I recently read an interesting article on building collaborative office spaces. Its main argument was based on research from late 1940s, when scientists discovered that “friendships are likely to develop on the basis of brief and passive contacts made going to and from home or walking about the neighborhood.” But what about online collaboration and friendships?
Online friendships from 1980s to the present
I can definitely tell from experience that friendships do form online. I suppose I am of the generation with the widest experience on this, as I am old (or young, whichever way you feel) enough to have been online already before the internet was common.
Back in 1980s and 1990s, bulletin board systems (BBS) were the hot thing. For me they were, anyway. A BBS was a social network that you connected to from your computer by dialing the BBS server over a phone line using a modem. As long-distance calls were expensive, there were loads and loads of local BBSes with different communities, and in these communities, friendships grew. As the communities were fairly local, many BBSes arranged face-to-face meets for their users. Now, one might argue that friendships grew in these face-to-face meets, but I can tell that when I went to such a meet for the first time, I immediately felt that I was with friends – and this was at a time when all online communication was text, I had never seen a picture of anyone there before!
Online friendships have also been formed in online games, especially massively multiplayer online role-playing games (MMORPGs), since the late 1990s. I have played both team-based competitive FPS games and MMORPGs, and formed friendships in both. I personally know people who have started dating after becoming friends in a game, and have heard of people who have got married, even.
Online friendships are also being formed on social networking sites, especially Twitter. Twitter has introduced me to some awesome people because of its open nature and ability to connect through mutual interests. This side of Twitter is very well described in Mark Schaefer’s book, The Tao of Twitter, which I highly recommend as a brief introduction to what Twitter can be.
So, what does this talk about friendships formed online have to do with more effective enterprise collaboration? Everything.
Online collaboration and serendipity in the enterprise
In today’s virtual world, the activity stream is the water cooler. While doing your regular work, you can see all sorts of things happening in the company, people working on all sorts of issues, and discussing things you may know about either from your current job, hobbies, or some past job. You may realize that you have something valuable to contribute to something no one knew to ask you about. An insightful comment, a problem solved, and bang, we are in the middle of productive collaboration and serendipity.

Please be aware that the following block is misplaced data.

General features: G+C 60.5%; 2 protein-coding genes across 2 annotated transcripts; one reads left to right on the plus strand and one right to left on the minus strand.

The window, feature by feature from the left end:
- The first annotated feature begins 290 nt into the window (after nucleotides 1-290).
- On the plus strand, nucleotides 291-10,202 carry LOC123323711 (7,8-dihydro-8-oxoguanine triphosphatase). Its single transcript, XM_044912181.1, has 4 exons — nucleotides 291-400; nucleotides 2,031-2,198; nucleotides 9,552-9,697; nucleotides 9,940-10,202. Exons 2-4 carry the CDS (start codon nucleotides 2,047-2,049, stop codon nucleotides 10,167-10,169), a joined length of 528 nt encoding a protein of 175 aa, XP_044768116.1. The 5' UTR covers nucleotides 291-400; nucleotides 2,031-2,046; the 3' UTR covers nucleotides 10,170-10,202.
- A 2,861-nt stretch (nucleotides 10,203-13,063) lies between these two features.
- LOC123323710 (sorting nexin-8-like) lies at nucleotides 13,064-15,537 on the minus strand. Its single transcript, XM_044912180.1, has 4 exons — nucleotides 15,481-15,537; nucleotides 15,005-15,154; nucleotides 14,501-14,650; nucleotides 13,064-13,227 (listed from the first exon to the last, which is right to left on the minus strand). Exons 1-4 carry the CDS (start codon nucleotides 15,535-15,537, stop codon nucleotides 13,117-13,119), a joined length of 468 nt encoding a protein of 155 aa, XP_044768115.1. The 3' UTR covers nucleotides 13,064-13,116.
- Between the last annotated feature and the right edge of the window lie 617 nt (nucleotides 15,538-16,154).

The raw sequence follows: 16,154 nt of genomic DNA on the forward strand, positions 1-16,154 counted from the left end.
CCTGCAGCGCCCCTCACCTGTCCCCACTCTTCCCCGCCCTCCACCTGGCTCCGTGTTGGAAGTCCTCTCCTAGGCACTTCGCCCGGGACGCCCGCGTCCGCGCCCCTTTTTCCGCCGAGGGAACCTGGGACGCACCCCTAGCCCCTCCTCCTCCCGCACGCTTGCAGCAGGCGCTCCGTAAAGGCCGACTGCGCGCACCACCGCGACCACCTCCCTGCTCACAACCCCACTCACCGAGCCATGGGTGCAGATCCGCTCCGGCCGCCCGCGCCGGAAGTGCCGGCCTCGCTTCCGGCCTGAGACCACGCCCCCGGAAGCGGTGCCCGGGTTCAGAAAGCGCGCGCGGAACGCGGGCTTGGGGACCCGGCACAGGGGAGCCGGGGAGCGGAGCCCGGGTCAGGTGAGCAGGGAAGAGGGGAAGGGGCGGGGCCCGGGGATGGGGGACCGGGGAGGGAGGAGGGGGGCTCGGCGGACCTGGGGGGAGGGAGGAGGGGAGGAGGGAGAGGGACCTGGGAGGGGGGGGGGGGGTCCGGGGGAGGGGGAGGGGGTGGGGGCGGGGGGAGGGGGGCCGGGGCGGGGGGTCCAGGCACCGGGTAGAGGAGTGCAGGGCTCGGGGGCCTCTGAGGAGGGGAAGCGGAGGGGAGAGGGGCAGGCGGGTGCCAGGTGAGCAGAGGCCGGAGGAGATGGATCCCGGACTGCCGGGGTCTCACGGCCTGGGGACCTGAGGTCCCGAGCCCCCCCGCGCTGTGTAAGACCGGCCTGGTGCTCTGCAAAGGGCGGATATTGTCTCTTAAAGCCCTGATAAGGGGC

This is the power of social intranet, of unplanned collaboration that has been the target of open office spaces.
The problem is, how do you get there? Set up a social intranet platform and tell people to mingle? No. In order to get there, the social intranet, if it can even be called that, has to be at the heart of work. Work needs to be done there, things need to be completed there, it cannot be an extra patch on top of non-transparent workflows. If you want people to collaborate on work issues, bring work to a platform where collaboration is possible.
One of the most important things to consider when building this platform is creating a human face for it. While it is possible to create friendships with just text, it is a lot more effective with pictures included. All consumer social networking sites have realized this: they all show you the face of the person who wrote the comment. It is a lot faster to form connections to people when you see a picture of their face than it is to connect to a piece of text on the screen. This is why in many of the wiki applications I have built, I have included the page creator’s profile picture on the page template instead of just their name.
Can the generation gap be overcome?
Now, all of this comes very naturally to me, as I am of the first generation to be born to a world of home computers, but I have to acknowledge that it does not come naturally to a large part of today’s workforce. It is a new paradigm, and it is always difficult to accomplish a paradigm shift.
The best way to make people overcome their doubts is to show the benefits, for example through pilot projects. I have seen engineers in their 50s and managers in their 60s become enthusiasts for online social collaboration. I have also seen younger people think it is the most stupid thing ever, even though younger people are in general more receptive to online social collaboration.
Collaboration can be built without a common physical space
Online social collaboration does not replace face-to-face time. It is still a good idea to build the actual office space in a way that promotes collaboration. However, collaboration, even unplanned collaboration, can also happen online. There, the same rules apply: if you want to foster online collaboration, build an online space where people have a reason to be and meet each other in various tasks. Together, collaboration online and collaboration in physical space complement each other and bring the best results.
Photo: Halloween 2010 at the Open.Michigan office by Open.Michigan @ Flickr (CC)